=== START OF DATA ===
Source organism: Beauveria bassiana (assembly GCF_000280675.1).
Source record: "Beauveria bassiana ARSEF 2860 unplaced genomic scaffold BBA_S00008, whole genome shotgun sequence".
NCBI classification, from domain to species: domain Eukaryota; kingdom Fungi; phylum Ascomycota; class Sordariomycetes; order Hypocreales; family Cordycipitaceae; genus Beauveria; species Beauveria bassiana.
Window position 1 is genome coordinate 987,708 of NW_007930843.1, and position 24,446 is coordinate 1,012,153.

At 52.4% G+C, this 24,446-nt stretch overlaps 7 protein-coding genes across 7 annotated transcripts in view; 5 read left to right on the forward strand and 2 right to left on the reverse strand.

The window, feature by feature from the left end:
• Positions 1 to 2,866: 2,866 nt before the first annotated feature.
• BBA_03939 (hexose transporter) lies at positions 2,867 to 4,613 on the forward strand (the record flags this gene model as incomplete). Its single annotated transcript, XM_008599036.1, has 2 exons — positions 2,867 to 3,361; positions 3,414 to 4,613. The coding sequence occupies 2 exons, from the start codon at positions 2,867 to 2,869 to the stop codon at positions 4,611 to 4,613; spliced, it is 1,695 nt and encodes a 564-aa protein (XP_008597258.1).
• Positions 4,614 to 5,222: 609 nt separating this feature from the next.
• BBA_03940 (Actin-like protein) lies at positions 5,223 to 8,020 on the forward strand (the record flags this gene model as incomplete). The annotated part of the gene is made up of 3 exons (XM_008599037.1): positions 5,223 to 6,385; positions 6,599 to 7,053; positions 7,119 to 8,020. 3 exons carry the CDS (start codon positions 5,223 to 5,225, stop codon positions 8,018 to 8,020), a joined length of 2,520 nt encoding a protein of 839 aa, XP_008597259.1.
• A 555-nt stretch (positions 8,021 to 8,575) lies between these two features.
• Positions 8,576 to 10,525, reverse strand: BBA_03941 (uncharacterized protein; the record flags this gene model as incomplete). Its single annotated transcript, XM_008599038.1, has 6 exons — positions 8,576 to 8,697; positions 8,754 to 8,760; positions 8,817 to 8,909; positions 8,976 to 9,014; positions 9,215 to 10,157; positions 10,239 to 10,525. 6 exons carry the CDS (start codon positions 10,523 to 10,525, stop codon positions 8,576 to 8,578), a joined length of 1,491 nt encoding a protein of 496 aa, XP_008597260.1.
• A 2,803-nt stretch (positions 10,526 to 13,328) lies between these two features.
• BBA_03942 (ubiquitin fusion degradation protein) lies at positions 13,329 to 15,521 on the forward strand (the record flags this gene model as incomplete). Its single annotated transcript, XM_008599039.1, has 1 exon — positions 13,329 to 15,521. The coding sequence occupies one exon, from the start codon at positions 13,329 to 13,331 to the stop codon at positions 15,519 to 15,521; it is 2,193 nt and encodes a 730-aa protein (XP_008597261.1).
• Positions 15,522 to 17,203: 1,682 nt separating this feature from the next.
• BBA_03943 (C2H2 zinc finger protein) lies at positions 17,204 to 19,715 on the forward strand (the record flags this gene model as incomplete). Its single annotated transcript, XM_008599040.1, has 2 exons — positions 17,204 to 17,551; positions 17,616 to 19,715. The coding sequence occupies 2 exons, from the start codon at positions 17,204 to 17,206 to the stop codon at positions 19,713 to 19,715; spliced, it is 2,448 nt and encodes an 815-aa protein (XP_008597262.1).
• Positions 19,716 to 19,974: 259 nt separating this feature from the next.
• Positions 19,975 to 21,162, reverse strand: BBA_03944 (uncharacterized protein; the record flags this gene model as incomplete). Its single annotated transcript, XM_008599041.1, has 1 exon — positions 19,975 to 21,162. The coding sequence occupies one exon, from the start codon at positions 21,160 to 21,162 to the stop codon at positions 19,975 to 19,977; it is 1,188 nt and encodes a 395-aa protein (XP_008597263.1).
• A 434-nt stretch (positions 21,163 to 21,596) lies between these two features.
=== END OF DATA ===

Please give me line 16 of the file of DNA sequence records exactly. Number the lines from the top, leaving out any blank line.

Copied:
• BBA_03943 (C2H2 zinc finger protein) lies at positions 17,204 to 19,715 on the forward strand (the record flags this gene model as incomplete). Its single annotated transcript, XM_008599040.1, has 2 exons — positions 17,204 to 17,551; positions 17,616 to 19,715. The coding sequence occupies 2 exons, from the start codon at positions 17,204 to 17,206 to the stop codon at positions 19,713 to 19,715; spliced, it is 2,448 nt and encodes an 815-aa protein (XP_008597262.1).